Each year the National Geographic Society sponsors a number of cartography awards to support up-and-coming student map-makers. Today, I’d like to introduce you to Sarah Graves, a student at the University of Wisconsin-Madison, who won first prize in the Association of American Geographers-National Geographic Award in Mapping with her map, The Value of America’s Forests. Her prize: $900 and a National Geographic 9th Edition Atlas of the World. Sarah shared her map and a few reflections on her background and interest in maps and visualizations.
Where are you from?
I was born and raised in the Twin Cities (Minneapolis-Saint Paul) of Minnesota. For most of my life I’ve lived in the town of Minnetonka, a suburb of Minneapolis.
Name one or more dream jobs.
A forest ecologist. My dream is to have a job researching forests and educating others on the value of preserving these ecosystems.
Who is your favorite geographer, map-maker, scientist, or adventurer?
I wish I could say that I have a favorite! I am marveled by the type of work people are doing across all disciplines to understand, protect, and teach others about preserving ecosystems. I am especially inspired by those who are taking science out of academic institutions and making information available to decision-makers and to the public.
What inspired you to do this project?
I wanted to tell a story
that highlighted the contrast between the rapid loss of high-density
carbon tropical forests and the reduced loss or regrowth of lower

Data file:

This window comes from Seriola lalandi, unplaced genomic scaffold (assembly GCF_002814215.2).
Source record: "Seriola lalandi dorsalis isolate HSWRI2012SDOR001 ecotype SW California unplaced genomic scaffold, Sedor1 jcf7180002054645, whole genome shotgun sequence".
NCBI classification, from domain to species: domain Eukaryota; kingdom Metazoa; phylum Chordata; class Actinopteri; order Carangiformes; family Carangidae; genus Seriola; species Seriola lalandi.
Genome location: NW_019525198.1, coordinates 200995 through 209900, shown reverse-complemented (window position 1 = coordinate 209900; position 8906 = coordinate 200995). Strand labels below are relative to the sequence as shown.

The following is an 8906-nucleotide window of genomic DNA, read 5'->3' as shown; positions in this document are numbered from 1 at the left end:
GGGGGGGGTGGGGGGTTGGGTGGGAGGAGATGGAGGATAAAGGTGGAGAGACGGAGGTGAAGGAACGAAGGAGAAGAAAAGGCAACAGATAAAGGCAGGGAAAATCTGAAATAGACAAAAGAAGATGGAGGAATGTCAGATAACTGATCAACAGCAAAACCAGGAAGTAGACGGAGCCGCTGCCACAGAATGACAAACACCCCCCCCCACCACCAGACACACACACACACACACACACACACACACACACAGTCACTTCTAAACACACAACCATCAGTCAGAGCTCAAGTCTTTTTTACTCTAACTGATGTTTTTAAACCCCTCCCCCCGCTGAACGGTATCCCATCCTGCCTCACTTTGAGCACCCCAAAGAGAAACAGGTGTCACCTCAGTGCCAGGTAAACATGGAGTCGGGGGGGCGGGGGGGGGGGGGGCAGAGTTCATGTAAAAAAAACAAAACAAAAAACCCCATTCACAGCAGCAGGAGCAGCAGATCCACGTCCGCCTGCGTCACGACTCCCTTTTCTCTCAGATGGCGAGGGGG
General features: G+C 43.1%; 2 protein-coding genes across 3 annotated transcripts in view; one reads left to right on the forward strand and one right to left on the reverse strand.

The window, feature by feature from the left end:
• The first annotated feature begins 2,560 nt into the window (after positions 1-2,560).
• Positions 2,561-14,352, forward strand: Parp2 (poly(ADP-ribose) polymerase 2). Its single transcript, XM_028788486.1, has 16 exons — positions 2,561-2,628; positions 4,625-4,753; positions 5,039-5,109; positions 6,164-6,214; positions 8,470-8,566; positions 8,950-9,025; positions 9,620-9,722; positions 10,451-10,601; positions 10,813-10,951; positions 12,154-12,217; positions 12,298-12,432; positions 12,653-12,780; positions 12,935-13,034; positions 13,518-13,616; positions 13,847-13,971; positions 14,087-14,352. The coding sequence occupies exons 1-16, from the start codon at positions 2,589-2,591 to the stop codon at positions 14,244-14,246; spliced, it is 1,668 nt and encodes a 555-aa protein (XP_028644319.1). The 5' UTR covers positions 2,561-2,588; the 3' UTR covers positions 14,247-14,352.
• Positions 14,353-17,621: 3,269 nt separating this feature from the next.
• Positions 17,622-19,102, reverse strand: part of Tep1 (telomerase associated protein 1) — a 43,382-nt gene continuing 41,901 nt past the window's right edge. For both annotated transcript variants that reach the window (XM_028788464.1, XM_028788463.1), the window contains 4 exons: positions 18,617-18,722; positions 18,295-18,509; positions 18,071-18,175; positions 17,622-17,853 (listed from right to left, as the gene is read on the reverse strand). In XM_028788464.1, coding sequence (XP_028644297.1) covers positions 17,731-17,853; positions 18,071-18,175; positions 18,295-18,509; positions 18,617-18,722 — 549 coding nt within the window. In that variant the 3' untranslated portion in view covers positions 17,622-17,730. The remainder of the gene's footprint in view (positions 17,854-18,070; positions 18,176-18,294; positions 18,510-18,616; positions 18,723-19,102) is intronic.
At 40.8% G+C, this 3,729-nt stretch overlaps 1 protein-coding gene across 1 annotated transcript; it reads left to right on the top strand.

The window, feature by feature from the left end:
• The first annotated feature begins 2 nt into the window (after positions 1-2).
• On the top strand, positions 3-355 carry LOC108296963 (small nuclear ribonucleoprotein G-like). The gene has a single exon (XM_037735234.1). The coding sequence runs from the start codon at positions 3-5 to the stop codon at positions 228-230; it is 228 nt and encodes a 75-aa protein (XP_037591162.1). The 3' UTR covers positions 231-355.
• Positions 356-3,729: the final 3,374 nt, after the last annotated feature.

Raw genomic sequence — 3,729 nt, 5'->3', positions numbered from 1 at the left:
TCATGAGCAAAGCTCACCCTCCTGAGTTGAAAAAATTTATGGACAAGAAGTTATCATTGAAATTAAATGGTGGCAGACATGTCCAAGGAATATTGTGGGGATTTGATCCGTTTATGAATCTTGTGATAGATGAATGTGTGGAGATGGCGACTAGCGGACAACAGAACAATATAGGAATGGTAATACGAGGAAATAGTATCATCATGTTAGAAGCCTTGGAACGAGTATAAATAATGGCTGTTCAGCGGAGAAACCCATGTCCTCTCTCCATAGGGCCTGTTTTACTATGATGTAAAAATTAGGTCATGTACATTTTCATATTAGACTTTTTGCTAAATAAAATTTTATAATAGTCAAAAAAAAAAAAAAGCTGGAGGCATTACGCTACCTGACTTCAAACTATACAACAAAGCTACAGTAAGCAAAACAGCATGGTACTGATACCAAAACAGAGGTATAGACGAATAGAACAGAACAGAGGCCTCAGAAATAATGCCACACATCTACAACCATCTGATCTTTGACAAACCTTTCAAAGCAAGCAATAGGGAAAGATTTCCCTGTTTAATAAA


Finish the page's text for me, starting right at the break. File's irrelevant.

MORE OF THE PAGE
density temperate forests, and the resulting impact on global
environmental change. There are many reasons behind these changes, but I
wanted to incorporate the ecological value, as seen in carbon density,
and the economic value, since there is often a trade-off between these
two factors. While this could have been done by creating two separate
maps and allowing the viewer to draw conclusions about the relationship,
I wanted to directly combine the factors and offer a slightly different
metric for measuring forest value.
What class was it for?
created this map for my final project in an introductory Cartography
class. I took this class as part of a professional certificate degree in
Geographic Information Science (GIS) offered through the Department of
Geography (at the University of Wisconsin-Madison).
What were your biggest design decisions/challenges?
primary design challenge was incorporating many different elements into
one cohesive map. There are various elements that help explain forest
value and consequences of its loss, including the dynamic between
biomass and atmospheric carbon, the economic value of forest products,
and historic rates of afforestation and deforestation. From a design
perspective, I had to ensure that the elements built on each other in a
way that was not overwhelming, yet captured the full story. Primarily,
this was a challenge with the layout, and ensuring visual hierarchy and
flow for the entire map.
What was your undergraduate major?
Environmental Science, Policy, and Management with a minor in Biology.
plans to continue her studies in a graduate program studying biology,
where she will continue to use maps, graphs, and other tools to
communicate complex scientific information. She intends to use the prize
money to purchase the software tools–including Geographic Information
Systems (GIS) and design programs like Adobe Illustrator and
Photoshop–to aid in this work.
-Sean O’Connor, for National Geographic Education
The National Geographic Award in Mapping is administered by the
Cartography Specialty Group of the Association of American Geographers.
Find out more about this and other National Geographic student mapping